Meaning, “Quit stalling.  Either you got what it takes or you’re the bunch of lying con artists that I always thought you were.”


because you see that the word from me is firm—if you do not make the dream known to me, there is but one sentence for you.  You have agreed to speak lying and corrupt words before me till the times change.  Therefore tell me the dream, and I shall know that you can show me its interpretation.”


Verse 10:  The Chaldeans answered the king and said, “There is not a man on earth who can meet the king’s demand, for no great and powerful king has asked such a thing of any magician or enchanter or Chaldean.  The thing that the king asks is difficult, and no one can show it to the king except the gods, whose dwelling is not with flesh.”


Because of this the king was angry and very furious, and commanded that all the wise men of Babylon be destroyed.  So the decree went out, and the wise men were about to be killed; and they sought Daniel and his companions, to kill them.


Let’s pause there.


First notice that Nebuchadnezzar remembers the dream.


Sometimes there are dreams we’d like to forget.  But ever toss and turn all night and then not know why?


Nebuchadnezzar’s been dreaming the same dream over and over again.  He’s probably got it memorized.    He remembers enough of this dream - perhaps all of it - in such detail - that he’s not only bothered by it but he can easily test his advisors.  If they try to snow him he’ll know.


That’s significant because that means that this isn’t any ordinary dream.  Nebuchadnezzar is given this dream and he’s suppose to remember it.  He’s suppose to understand it. 


Second notice that the wisdom of the world strikes out.


All the magicians, conjurers, sorcerers, astrologers - the wisest of the wise - all the PhD's - the most learned of the learned all come up with one big fat zero.  Nada. 


No king has ever asked what Nebuchadnezzar is asking because it’s pointless.  There isn’t anyone alive who could give an answer to the king. 


Verse 11:  The thing that the king asks is difficult, and no one can show it to the king except the gods, whose dwelling is not with flesh.”


Difficult is an understatement.


The word here in Aramaic is “yaqar.”  It has the idea of precious - like a priceless diamond.  Unique.  One of a kind.  Highly valued.  To be honored above anything else. 


At night - when we dream - our minds are grinding away - processing - unfinished business from the day.  But this isn’t just an ordinary dream.   It’s a vision that no man is going to be able to process.


The wisdom of the world has no clue.


Then third we need to be aware that there are lives on the line. 

Nebuchadnezzar orders the execution of whole groups of people and no one even protested.  That’s unquestioned life and death power and authority. 


If the professional wise guys don’t come up with an answer it’s just going to tear them apart.  They’re going to be beside themselves.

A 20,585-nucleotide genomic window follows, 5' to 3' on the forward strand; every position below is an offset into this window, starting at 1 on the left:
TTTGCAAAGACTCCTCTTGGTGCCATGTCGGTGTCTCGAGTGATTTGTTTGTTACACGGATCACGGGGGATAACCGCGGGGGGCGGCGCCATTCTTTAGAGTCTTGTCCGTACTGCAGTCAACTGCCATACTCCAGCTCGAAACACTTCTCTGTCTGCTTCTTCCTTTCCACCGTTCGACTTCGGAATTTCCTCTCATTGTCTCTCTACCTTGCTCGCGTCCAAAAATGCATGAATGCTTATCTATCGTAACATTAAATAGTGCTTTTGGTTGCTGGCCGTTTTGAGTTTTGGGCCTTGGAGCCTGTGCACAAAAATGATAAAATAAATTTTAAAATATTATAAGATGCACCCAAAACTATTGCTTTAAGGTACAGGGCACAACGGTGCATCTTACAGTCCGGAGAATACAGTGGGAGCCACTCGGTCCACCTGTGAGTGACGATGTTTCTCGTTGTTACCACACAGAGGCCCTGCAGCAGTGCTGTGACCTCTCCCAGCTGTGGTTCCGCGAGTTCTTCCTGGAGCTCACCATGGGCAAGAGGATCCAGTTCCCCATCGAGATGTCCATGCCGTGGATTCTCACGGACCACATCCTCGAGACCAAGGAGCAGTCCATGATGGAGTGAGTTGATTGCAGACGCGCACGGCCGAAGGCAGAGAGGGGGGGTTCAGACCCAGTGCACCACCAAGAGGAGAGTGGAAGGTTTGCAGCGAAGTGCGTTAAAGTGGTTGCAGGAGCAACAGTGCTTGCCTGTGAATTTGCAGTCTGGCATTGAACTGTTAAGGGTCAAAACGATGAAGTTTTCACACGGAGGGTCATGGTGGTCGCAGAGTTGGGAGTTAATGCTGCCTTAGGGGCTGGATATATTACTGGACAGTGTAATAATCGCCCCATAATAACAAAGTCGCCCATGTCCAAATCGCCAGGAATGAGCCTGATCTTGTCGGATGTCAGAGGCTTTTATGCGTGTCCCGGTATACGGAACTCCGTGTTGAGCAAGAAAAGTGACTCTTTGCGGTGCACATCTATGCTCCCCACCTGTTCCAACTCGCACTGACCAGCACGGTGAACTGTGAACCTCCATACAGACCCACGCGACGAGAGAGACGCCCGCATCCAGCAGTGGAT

Since we know how this comes out we might loose the intensity of that.


But imagine Daniel - these teenage boys hearing this for the first time.  This is intense.  A grave situation.  Literally.  Even for Daniel and team Daniel.


Verse 14 brings us to Daniel’s Response.


Verse 14:  Then Daniel replied with prudence and discretion to Arioch, the captain of the king’s guard, who had gone out to kill the wise men of Babylon.  He [Daniel]  declared to Arioch, the king’s captain, “Why is the decree of the king so urgent?”


Then Arioch made the matter known to Daniel.  And Daniel went in and requested the king to appoint him a time, that he might show the interpretation to the king.


First - Daniel asks for more time.


“Requested” translates an Aramaic word that has the idea of asking for a favor.  Not demanding.  But respectfully seeking the king’s permission. 


Daniel is stalling with purpose - with prudence and discretion - not fear and panic.  Daniel is stalling because Daniel knows he needs time to seek out God in all this.


Verse 17:  Then Daniel went to his house and made the matter known to Hananiah, Mishael, and Azariah, his companions, and told them to seek mercy from the God of heaven concerning this mystery, so that Daniel and his companions might not be destroyed with the rest of the wise men of Babylon.


Then the mystery was revealed to Daniel in a vision of the night.  Then Daniel blessed the God of heaven.


Second - Daniel’s response is to seek God.


He calls a prayer meeting.  4 teenage boys gathering at Daniel’s house to pray.  To seek mercy - compassion - from the God of heaven.  The word in Aramaic for “mercy” has the idea of the depth of passion that a mother would feel for her child.


“God have mercy on us.”


They know that the answer to the mystery isn’t in the wisdom of men.  It’s not an answer they’re going to come up with.  The dream is a vision from God.  Daniel needs to go to God.


Faced with death - backs up against a wall - in a no win - all ready spun out of control - scenario Daniel and team Daniel pray to the only God who has the answer to the mystery.  Leaving their circumstances and the situation in God’s hands where it needs to be.